The Bandits Fastpitch softball team closed out its summer season on a high note.
Roosevelt's Faith Collar went 4 for 4 with a three-run homer, highlighting a 16-hit attack that helped carry the Bandits of Damascus to a 14-12 victory in eight innings over the California Firecrackers in the championship final of the July 16-20 Triple Crown World Series in Park City, Utah.
Clackamas' Maddy Stateler added a double and a three-run homer for the Bandits, who ran off nine consecutive wins over five days to claim top honors in a field of 56 16-and-under softball teams from Arizona, California, Colorado, Idaho, Nevada, Oregon, Utah, Washington, and Canada.
The final was tied 10-10 in the eighth inning when the Bandits sent eight batters to the plate and scored four runs on four hits, one sacrifice bunt, and a sacrifice fly.
Clackamas' Alexis Miles, Gresham's Sammie Staples, and Collar drove in the first three runs in the eighth with RBI-singles and Reynolds' Vanessa Smoke drove in the other run with a sacrifice fly to center that gave the Bandits a 14-10 lead.
The Firecrackers scored two runs in the bottom half of the eighth and had the potential tying runs in scoring position when Bandits pitcher Ailee Pederson of Franklin retired Natalie Yamane on a game-ending line out to shortstop.
"Those kids played their hearts out," Bandits coach Chad Stateler said. "It was definitely, without a doubt, an experience of a lifetime, not only for the players, but for the coaches and the parents, as well.
"The way the girls played all week was the way I have tried to get them to play for the last five years — with heart, integrity, compassion, and confidence. All summer long, we might be up by one or two runs in the bottom of the seventh or down by a run and we weren't winning those games. In Park City, we won all those tight games."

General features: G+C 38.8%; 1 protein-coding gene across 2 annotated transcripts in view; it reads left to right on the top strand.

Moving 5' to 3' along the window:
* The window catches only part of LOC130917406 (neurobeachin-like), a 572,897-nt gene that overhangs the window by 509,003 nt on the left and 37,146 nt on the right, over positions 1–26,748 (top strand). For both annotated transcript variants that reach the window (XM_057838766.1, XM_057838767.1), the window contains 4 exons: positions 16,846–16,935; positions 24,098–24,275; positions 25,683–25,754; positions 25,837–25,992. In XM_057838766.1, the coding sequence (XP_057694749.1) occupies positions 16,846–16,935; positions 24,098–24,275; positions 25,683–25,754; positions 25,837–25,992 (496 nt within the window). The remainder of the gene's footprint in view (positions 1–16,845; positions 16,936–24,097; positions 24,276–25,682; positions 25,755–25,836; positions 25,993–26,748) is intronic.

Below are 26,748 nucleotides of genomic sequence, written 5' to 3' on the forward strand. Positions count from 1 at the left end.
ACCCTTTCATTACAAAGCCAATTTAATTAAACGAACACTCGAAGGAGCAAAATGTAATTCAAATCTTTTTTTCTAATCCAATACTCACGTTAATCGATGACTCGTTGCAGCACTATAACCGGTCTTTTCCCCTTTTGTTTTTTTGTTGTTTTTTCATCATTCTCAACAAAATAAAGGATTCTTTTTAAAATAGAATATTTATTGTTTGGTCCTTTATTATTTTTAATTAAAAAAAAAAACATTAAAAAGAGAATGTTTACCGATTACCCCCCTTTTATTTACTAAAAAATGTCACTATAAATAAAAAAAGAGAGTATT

The Bandits won their first four games in pool play, opening with a 4-3 win over a team from California, followed by an 8-0 victory over a team from Idaho, a 7-5 win over a team from Utah, and an 8-2 win over a team from Colorado.
"You hear about a lot of the teams and you play against a lot of them in other tournaments," Stateler said. "When I saw the list of teams that were in our pool, I was like, 'Man, we can beat a lot of these teams.'
"Then I started thinking, if we could get through pool play undefeated, we had a shot at getting a pretty good draw."
In Game 5, the Bandits scored two runs in the sixth inning for a 2-1 come-from-behind win over Salt Lake (Utah) Pegasus. Emma Smith of The Dalles drove in the tying run with a single and then came around to score the go-ahead run on an error.
In Game 6, Oregon Blaze Gold of Beaverton scored two runs in the top of the seventh before the Bandits came back with three runs in the bottom half of the inning for a 7-6 win. Clackamas' Maddy Stateler delivered the walk-off hit — a one-out single that scored Smoke from third.
In Game 7, Clackamas' Ellie Martin hit a two-run triple to key a six-run third inning that helped lift the Bandits to a 7-3 come-from-behind win over the Northwest Vandals of Salem.
In the championship semifinals, Martin scored the go-ahead run in the top of the eighth inning and Franklin's Ailee Pederson struck out three of the four batters she faced in the bottom half of the inning, lifting the Bandits to a 7-6 win over USA Explosion of Meridian, Idaho.